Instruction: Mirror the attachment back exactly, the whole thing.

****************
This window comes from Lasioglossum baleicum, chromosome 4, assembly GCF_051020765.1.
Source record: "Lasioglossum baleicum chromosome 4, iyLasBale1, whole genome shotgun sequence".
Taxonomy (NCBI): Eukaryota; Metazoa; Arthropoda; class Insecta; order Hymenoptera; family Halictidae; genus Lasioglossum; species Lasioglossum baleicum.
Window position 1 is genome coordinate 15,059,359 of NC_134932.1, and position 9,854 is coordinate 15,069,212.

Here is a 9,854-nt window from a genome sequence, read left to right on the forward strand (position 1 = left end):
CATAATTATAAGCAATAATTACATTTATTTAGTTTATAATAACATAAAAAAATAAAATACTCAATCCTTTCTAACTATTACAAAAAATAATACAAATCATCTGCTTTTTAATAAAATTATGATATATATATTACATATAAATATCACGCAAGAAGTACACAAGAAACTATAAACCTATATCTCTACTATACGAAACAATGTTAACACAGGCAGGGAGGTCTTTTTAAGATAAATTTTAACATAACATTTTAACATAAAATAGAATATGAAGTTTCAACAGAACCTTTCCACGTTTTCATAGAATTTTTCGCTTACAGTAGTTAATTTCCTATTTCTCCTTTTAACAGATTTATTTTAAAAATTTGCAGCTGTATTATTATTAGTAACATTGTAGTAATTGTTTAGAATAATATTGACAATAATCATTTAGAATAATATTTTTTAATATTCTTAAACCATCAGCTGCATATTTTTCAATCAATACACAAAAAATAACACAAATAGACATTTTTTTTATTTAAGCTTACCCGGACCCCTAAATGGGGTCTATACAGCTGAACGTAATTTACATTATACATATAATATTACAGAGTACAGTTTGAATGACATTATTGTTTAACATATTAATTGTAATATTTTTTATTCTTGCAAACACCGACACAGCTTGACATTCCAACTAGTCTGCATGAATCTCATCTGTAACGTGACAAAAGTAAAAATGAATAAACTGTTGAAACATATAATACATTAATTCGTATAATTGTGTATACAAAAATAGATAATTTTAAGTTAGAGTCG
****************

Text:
This window comes from Lasioglossum baleicum, chromosome 4, assembly GCF_051020765.1.
Source record: "Lasioglossum baleicum chromosome 4, iyLasBale1, whole genome shotgun sequence".
Taxonomy (NCBI): Eukaryota; Metazoa; Arthropoda; class Insecta; order Hymenoptera; family Halictidae; genus Lasioglossum; species Lasioglossum baleicum.
Window position 1 is genome coordinate 15,059,359 of NC_134932.1, and position 9,854 is coordinate 15,069,212.

Here is a 9,854-nt window from a genome sequence, read left to right on the forward strand (position 1 = left end):
CATAATTATAAGCAATAATTACATTTATTTAGTTTATAATAACATAAAAAAATAAAATACTCAATCCTTTCTAACTATTACAAAAAATAATACAAATCATCTGCTTTTTAATAAAATTATGATATATATATTACATATAAATATCACGCAAGAAGTACACAAGAAACTATAAACCTATATCTCTACTATACGAAACAATGTTAACACAGGCAGGGAGGTCTTTTTAAGATAAATTTTAACATAACATTTTAACATAAAATAGAATATGAAGTTTCAACAGAACCTTTCCACGTTTTCATAGAATTTTTCGCTTACAGTAGTTAATTTCCTATTTCTCCTTTTAACAGATTTATTTTAAAAATTTGCAGCTGTATTATTATTAGTAACATTGTAGTAATTGTTTAGAATAATATTGACAATAATCATTTAGAATAATATTTTTTAATATTCTTAAACCATCAGCTGCATATTTTTCAATCAATACACAAAAAATAACACAAATAGACATTTTTTTTATTTAAGCTTACCCGGACCCCTAAATGGGGTCTATACAGCTGAACGTAATTTACATTATACATATAATATTACAGAGTACAGTTTGAATGACATTATTGTTTAACATATTAATTGTAATATTTTTTATTCTTGCAAACACCGACACAGCTTGACATTCCAACTAGTCTGCATGAATCTCATCTGTAACGTGACAAAAGTAAAAATGAATAAACTGTTGAAACATATAATACATTAATTCGTATAATTGTGTATACAAAAATAGATAATTTTAAGTTAGAGTCG